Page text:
Three days postoperatively, bacteriological samples found an evidence of Pasteurella species and Staphylococcus sensitive to amoxicillin + clavulanic acid with C-reactive protein levels of less than 10 mg/dL and a white blood cell count of 7000/μL. At this time, the patient received the second dose of rabies vaccine.
One week postoperatively, the patient was discharged with a prescription for a course of 10 days amoxicillin-clavulanic acid treatment to be reviewed weekly. At a three-month follow-up (Figures 3(a) and 3(b)), the patient showed no sign of infection; he returned to his usual activities and was discharged from care.
Although considered uncommon, equines may occasionally inflict bites on humans. Of all reported injuries involving horses, approximately 3% to 4.5% are related to bites . Because an equine can exert a great deal of force in closing its jaws, the severity of injuries may range from minor superficial contusions, abrasions, or lacerations to severe crushing or tearing injuries with damage to deeper structures . Horse-bite infections are typically polymicrobial with a mix of aerobic and anaerobic species. The Actinobacillus species are Gram-negative coccobacilli that are part of the normal oral flora of horses and common pathogens in infected bites. Other common pathogens include Staphylococcus species, Streptococcus species, and Pasteurella species, as well as Fusobacterium and Bacteroides species [6, 7]. In our case of crush injury of the fourth finger, we found an evidence of Pasteurella species and Staphylococcus in bacteriological samples.
The patients at the highest risk of infection are those with immune dysfunction of any cause (AIDS, hepatopathy, asplenism, cancer, neutropenia, diabetes, and treatment with corticosteroids or immunosuppressants) . However, persons without any predisposing factors can also suffer from severe or lethal infections in bite wounds  which may include our patient.
When the horse bite occurs, it is important to determine the circumstances of bite, health, and vaccination status of the animal ( if known) and whether the animal is available for observation, also to determine the patient's vaccination status and the presence of risk factors for infection . In our case, the patient was bitten while feeding his horse and both of them were up to date on their required vaccinations at the time of the incident. If there is a likelihood of damage to underlying bones and joints, such as with the hand, the radiographs should be obtained, and also the laboratory tests should be realized (e.g., complete blood count, CRP/PCT, and blood cultures) .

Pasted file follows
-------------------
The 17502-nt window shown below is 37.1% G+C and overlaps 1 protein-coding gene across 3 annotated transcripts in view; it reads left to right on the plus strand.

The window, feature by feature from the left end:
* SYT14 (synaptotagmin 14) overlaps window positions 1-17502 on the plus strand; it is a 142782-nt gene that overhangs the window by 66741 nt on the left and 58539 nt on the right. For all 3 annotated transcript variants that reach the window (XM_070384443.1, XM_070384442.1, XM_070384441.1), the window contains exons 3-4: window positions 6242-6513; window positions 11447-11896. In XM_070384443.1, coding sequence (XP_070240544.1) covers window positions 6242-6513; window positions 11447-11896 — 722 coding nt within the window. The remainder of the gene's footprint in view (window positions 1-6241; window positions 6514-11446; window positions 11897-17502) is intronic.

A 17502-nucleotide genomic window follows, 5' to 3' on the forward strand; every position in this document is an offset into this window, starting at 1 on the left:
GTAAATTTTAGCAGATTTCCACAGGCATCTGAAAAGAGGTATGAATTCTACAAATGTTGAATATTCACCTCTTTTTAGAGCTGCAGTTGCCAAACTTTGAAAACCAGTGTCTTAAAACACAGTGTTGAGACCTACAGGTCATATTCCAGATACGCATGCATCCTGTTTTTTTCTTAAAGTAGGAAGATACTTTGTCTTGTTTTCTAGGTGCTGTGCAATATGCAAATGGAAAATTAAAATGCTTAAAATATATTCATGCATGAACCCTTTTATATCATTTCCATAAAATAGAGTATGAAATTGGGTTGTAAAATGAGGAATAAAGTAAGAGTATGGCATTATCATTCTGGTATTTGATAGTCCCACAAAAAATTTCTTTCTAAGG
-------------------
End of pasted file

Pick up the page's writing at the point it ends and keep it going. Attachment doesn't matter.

The rabies postexposure prophylaxis is indicated for all patients who are possibly exposed to a rabid animal; it is generally not required for patients bitten by animal who do not demonstrate signs of rabies for at least 10 days of monitoring . Our patient received a rabies postexposure prophylaxis for more security because we had no idea about the observation of the horse at the time of the incident.
The wound management consists of cleaning, irrigation, exploration for foreign body or injury to deeper structures, and debridement . For irrigation, it is usually made with normal saline and a few authors recommend antiseptic solutions . As it may lead to the uncontrolled spread of bacteria into deeper tissue layers, irrigation under pressure is inadvisable . For surgical debridement of the limb, it is recommended to be extensive . For wound closures on the limbs, the existing recommendations are still inconsistent . Our patient has benefited initially from the first cleaning by a normal saline and then acheminated to the operative room for an extensive debridement with copious irrigation and we elected to close the wound as the patient was young, immunocompetent and was presented early. A follow-up of 24 to 48 hours is indicated to review wound healing and monitor for signs of infection .
The use of antibiotic prophylaxis has not been shown to reduce the rate of infection, except in cases of patients at high risk of infection or in the case of bite wounds on hands . Our patient presented a bite wound on hand that is why he received an early antibioprophylaxis. In contrast, antibiotics need not to be given if the patient presents 24 hours or more after the bite, and there are no clinical signs of infection . Amoxicillin-clavulanic acid is appropriate for bites from most species and involving most anatomic locations. Alternatives include clindamycin, doxycycline, fluoroquinolones (e.g., ciprofloxacin and moxifloxacin), or cefuroxime . When bite infection is declared, the duration of targeted antibiotic treatment recommended is generally 7 to 14 days until the infection has resolved .